Now that I am retired, I can finally travel without feeling like I have to rush. Well, at least the reason for rushing has changed. It used to be that I needed to get back to work and now it is that my wife needs to get back to work! Equality, baby!
The original goal was to go to Fall-In 2022 in Lancaster, PA – a mere 2,200 miles/32 hour trip, each way – and make it a road trip across the U.S. but too many things fell through. I was going to combine the trip with a visit to my father, who was 94 at the time, but he passed right after I got out of the hospital. So we decided to wander around the West before heading to MillenniumCon 2022 in Round Rock, TX.
We started from home in Huachuca City, AZ and headed for the Apache National Forest to stay in Alpine, AZ, making it in after dark. From there we stopped at Chaco Culture National Historical Park where they have a number of cliff dwellings of the Pueblo people. When you think of American Indians (Native Americans, if you prefer) you tend to think of Hollywood's depiction in Westerns, but Chaco dates from AD 900 through 1150, well before what we think of as American Indians after the American expansion.
We did not stay there – there is really nowhere to stay as it is in the middle of nowhere – as we were on the way to Durango, CO. We had a timeshare unit there so it was really comfortable, but we were there for the Durango Train. Unfortunately the trains do not run for the first two weeks in November as they switch from the Fall to Winter theme and do maintenance on the trains. Guess when we arrived! Not only that, the museum is closed too!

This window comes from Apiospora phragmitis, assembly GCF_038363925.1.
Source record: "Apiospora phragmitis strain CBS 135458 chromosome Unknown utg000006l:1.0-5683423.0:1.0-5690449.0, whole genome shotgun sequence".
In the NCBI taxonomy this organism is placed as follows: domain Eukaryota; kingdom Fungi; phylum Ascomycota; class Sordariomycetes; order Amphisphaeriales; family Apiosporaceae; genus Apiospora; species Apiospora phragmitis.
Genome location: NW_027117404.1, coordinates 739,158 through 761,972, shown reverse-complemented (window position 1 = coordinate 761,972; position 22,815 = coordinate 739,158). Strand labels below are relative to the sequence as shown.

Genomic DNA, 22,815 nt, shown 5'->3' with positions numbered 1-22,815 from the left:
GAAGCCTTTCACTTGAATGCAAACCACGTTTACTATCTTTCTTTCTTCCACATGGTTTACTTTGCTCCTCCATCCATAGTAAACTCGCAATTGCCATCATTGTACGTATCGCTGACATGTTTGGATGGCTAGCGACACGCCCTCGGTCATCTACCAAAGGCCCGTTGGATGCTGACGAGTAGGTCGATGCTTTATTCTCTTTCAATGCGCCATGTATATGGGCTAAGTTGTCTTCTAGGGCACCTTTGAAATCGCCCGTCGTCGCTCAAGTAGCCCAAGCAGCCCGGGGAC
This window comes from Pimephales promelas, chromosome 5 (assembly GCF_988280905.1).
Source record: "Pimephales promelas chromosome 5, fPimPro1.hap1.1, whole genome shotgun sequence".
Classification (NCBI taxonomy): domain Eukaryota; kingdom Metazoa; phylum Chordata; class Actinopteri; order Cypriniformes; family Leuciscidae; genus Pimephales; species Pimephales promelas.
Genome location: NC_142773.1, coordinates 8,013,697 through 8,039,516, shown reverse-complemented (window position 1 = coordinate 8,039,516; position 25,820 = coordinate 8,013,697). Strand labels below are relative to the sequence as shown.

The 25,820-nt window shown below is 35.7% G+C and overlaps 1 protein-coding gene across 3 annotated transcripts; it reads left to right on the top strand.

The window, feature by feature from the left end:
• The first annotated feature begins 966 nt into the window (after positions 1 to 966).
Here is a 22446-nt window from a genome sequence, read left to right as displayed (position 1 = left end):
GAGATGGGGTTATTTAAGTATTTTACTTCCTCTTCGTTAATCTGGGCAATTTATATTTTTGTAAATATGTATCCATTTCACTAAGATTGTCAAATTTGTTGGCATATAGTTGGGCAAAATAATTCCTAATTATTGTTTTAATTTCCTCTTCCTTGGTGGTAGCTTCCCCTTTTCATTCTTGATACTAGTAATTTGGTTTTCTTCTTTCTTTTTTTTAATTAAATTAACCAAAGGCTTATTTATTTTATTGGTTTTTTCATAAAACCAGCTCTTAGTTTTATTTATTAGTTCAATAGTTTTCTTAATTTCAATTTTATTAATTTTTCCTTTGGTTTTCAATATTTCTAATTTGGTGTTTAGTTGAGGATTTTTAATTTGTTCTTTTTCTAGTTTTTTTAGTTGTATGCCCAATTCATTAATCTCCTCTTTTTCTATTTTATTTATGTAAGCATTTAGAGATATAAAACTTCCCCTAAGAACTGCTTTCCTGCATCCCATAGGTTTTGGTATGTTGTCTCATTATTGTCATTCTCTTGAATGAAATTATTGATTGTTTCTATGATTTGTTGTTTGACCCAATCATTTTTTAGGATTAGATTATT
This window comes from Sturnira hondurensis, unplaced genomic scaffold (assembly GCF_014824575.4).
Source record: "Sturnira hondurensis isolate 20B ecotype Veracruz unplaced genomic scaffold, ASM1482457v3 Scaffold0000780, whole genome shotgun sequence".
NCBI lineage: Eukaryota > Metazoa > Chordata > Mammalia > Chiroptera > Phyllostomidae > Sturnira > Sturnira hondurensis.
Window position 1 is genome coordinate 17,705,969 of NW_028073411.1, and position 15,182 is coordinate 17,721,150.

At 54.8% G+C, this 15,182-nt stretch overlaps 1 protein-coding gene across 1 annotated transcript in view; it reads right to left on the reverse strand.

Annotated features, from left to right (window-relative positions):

To make up for that we decided to take a side trip to Mesa Verde National Park. This is another Pueblo culture site, dating from AD 600 to 1300. It was a beautiful drive and when we got to the top we found the museum … closed for renovation! I was feeling irritated by that until I heard another guy remark that this was his fourth time to Mesa Verde and every time he was there it had been closed for one reason or another, so I did not feel quite as bad.
My wife wanted to see Meow Wolf in Santa Fe, NM so we headed there next. Basically it is an interactive, experimental art project that you walk through with room after room of different themes.
My wife has also wanted to take me to Carlsbad Caverns National Park in NM and we finally went. Unfortunately, the bats were already gone for the season so we did not see them. But trust me, after walking 1 ½ miles in a cave more than 750' underground in a very humid 57º, the last thing I wanted to do was come back and watch bats in low light (as the come out/come back from hunting).
With those adventures under our belt we were getting close to the start of the gaming convention, so we made a dash for Austin, TX, which is a short drive from where the convention was being held. We stayed at a Wyndham timeshare downtown, was held hostage by salespeople, and eventually given a $150 gift card and promptly spent it on a very nice dinner at a posh place.